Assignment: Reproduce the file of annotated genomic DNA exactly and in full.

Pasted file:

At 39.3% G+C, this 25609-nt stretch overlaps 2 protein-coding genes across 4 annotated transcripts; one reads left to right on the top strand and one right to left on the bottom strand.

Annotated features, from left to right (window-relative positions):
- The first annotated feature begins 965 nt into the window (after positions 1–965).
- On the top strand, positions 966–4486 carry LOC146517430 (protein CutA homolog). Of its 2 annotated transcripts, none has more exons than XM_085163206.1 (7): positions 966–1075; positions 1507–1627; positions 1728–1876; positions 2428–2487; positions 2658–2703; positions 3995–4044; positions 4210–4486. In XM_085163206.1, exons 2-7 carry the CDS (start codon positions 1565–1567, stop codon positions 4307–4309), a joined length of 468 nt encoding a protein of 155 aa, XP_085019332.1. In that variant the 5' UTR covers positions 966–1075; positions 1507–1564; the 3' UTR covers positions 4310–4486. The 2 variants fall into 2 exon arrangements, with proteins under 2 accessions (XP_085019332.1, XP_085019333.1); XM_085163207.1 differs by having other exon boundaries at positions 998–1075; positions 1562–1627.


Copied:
At 39.3% G+C, this 25609-nt stretch overlaps 2 protein-coding genes across 4 annotated transcripts; one reads left to right on the top strand and one right to left on the bottom strand.

Annotated features, from left to right (window-relative positions):
- The first annotated feature begins 965 nt into the window (after positions 1–965).
- On the top strand, positions 966–4486 carry LOC146517430 (protein CutA homolog). Of its 2 annotated transcripts, none has more exons than XM_085163206.1 (7): positions 966–1075; positions 1507–1627; positions 1728–1876; positions 2428–2487; positions 2658–2703; positions 3995–4044; positions 4210–4486. In XM_085163206.1, exons 2-7 carry the CDS (start codon positions 1565–1567, stop codon positions 4307–4309), a joined length of 468 nt encoding a protein of 155 aa, XP_085019332.1. In that variant the 5' UTR covers positions 966–1075; positions 1507–1564; the 3' UTR covers positions 4310–4486. The 2 variants fall into 2 exon arrangements, with proteins under 2 accessions (XP_085019332.1, XP_085019333.1); XM_085163207.1 differs by having other exon boundaries at positions 998–1075; positions 1562–1627.